Walleyes in Small Rivers

March 7, 2016 by  

It appears that spring is attempting to make an early return this year. All across walleye country, anglers are getting in and on the water in search of ‘eye action. The small rivers that are so abundant across the Midwest get a lot of attention at this time of year. Here are some ideas that might help you catch more walleyes in those rivers in the next few weeks.

Warming weather is usually best, cloudy overcast days that are warm are my favorite. The sun feels good, but walleyes like it cloudy. However, if the sun is going to shine, go early or late in the day.

Walleye River Fishing

It was a warm, overcast day when river expert Loren Waalkens caught this nice walleye.

Fish slow. When the water is cold, fish of all species usually prefer a slower moving bait. If you can keep a sixteenth ounce jig and minnow near the bottom, that’s a good bet. If it’s a rocky bottom, swim the jig just above the rocks. If you’re not getting snagged every now and then, you’re probably working the jig too fast. On sand bottoms, crawl the jig and give it frequent stops. When the jig stops, the minnow will continue to move, and that is often what it takes to get a walleye to bite. Fire-ball jigs are as good as it gets when you’re using minnows.

Also try swimming the jig with a piece of plastic, something like an Impulse Swim’n Grub. You’ll cover more water, get snagged less, and at times the walleyes will prefer this presentation. Use a tail that contrasts in color with the jig head.

Cold, dirty water can make fishing tough. At times, especially in the spring, cold dirty water is a reality. Find the warmest, clearest water you can if the river you’re fishing is cold and dirty.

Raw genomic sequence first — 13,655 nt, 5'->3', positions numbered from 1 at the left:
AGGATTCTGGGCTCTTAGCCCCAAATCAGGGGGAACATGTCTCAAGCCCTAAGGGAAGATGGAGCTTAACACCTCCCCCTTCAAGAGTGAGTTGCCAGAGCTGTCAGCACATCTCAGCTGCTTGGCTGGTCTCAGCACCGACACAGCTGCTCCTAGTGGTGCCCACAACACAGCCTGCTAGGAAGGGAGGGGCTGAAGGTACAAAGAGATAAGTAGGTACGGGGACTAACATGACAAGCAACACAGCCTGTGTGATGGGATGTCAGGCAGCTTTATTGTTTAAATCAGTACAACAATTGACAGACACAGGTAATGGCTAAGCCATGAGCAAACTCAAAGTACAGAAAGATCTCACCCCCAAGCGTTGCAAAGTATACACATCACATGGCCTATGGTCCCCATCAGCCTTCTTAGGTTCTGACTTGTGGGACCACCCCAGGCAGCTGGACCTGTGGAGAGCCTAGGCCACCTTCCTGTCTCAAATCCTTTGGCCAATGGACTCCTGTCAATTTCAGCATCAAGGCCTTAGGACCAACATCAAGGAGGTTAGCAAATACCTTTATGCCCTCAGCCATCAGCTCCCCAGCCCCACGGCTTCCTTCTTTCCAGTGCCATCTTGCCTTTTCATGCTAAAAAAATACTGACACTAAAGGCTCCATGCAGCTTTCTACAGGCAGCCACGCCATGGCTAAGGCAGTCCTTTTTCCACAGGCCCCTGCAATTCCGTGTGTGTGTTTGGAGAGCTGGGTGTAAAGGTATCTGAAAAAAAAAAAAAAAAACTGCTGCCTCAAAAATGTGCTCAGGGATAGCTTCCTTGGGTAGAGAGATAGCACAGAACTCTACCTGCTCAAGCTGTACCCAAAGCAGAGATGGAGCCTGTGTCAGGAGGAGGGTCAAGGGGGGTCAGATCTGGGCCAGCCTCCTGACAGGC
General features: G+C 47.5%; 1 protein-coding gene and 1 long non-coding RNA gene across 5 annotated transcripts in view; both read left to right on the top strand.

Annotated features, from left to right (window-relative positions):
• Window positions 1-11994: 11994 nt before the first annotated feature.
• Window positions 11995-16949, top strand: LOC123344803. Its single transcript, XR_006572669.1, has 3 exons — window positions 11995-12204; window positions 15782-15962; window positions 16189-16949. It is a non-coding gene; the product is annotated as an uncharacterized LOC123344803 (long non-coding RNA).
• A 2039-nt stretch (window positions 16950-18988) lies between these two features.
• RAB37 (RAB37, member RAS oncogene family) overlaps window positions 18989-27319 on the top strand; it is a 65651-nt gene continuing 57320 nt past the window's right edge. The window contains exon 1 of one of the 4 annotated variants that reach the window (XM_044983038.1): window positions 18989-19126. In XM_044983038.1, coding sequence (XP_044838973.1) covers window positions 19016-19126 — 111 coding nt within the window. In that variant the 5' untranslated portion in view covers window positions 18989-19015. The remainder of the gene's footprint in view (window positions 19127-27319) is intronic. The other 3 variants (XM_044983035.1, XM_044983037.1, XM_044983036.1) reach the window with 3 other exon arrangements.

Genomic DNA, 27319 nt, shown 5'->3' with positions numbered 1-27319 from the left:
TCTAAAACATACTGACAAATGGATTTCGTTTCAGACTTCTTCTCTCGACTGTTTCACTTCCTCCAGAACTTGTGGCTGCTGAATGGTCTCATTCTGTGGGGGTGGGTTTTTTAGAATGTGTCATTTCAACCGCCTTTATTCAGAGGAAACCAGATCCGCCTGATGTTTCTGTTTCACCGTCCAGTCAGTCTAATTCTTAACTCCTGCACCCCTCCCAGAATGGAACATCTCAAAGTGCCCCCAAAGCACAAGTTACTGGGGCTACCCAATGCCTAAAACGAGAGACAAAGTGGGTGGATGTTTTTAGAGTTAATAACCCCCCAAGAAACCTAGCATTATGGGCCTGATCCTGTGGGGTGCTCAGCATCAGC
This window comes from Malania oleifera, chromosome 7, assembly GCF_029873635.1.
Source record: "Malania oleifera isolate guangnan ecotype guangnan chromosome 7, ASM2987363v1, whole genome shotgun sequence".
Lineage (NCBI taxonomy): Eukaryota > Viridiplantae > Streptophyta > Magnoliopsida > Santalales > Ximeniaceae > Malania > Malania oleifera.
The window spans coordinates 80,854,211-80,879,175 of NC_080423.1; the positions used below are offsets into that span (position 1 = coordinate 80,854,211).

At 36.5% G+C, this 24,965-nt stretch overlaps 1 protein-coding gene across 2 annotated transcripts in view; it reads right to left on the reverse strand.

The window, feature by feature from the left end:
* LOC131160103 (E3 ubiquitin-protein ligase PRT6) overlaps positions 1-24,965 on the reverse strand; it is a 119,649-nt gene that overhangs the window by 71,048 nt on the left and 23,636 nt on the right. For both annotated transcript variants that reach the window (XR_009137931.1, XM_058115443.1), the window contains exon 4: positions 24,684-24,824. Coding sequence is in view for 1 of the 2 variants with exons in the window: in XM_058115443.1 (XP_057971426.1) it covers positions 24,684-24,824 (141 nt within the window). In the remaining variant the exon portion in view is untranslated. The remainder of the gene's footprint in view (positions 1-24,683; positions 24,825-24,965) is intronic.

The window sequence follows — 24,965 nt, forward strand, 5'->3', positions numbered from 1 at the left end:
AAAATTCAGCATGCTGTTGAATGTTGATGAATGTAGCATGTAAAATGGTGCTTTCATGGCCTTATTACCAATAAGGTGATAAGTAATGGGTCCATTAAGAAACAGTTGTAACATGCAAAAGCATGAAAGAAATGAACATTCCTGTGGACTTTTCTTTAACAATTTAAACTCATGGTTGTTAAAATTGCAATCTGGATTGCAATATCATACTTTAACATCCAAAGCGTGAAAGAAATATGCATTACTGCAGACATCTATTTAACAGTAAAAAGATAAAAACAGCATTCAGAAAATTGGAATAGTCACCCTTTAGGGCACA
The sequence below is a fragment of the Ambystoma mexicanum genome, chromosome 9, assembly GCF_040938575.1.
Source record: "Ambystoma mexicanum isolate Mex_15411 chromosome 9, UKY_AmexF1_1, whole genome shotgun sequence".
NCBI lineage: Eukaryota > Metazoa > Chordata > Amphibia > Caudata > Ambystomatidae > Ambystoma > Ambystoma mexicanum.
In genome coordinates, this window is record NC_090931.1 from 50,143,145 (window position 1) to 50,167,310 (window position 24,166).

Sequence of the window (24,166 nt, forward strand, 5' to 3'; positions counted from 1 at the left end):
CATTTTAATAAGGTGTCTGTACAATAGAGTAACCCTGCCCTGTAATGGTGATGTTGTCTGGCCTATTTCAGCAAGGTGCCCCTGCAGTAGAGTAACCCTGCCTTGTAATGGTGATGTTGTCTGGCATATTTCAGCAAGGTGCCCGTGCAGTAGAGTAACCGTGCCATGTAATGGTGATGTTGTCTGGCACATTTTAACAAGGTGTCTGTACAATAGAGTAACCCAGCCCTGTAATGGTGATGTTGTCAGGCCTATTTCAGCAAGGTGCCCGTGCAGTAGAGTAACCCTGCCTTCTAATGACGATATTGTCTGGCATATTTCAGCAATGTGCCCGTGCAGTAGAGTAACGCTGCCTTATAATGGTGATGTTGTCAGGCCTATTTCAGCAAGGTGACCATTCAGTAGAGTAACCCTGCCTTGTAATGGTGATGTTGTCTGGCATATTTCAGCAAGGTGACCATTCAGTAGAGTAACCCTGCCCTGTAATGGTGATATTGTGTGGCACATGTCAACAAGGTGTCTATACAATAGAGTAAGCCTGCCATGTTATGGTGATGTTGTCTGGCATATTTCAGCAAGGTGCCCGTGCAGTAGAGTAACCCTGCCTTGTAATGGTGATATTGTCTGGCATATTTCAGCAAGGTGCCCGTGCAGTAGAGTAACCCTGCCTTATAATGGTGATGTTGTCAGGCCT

In stained water Rattlin’ Hornets do a good job. The rattles make the bait easier for the fish to find. You’ll want to keep your bait very close to the bottom. That’s why the Rattlin’ Hornet works well in stained water. It makes noise as it contacts the bottom.

Wading anglers can do very well this time of year. Walleyes will be very shallow at times.  Sometimes, in some rivers, you won’t be able to get to them with a boat because they’re so shallow. If wading is the best approach, it pays to be very quiet. Get into a casting position, then work the area thoroughly before moving. Quiet wading anglers catch more fish than noisy wading anglers.

One other way to catch’em:tTry a slip-bobber with a jig and minnow. Set the bobber stop so your jig is just a few inches off the bottom. This will take some experimenting, and you’ll still get hung up every now and then because a river bottom isn’t a consistent depth. However, this presentation will enable you to work an area slowly with your bait right in the fish zone much of the time. Give slip bobbers a try when the fish are lethargic.

The way the weather forecast looks, we could have an extended and earlier season for walleyes in small rivers. Make sure that the state you’re fishing in allows for walleye fishing this time of year. If it does, take advantage of it.

To see all the most recent episodes of Fishing the Midwest television, new fishing related video tips, and fishing articles from the past, visit fishingthemidwest.com. If you do Facebook, check us out for a variety of fishing related things.


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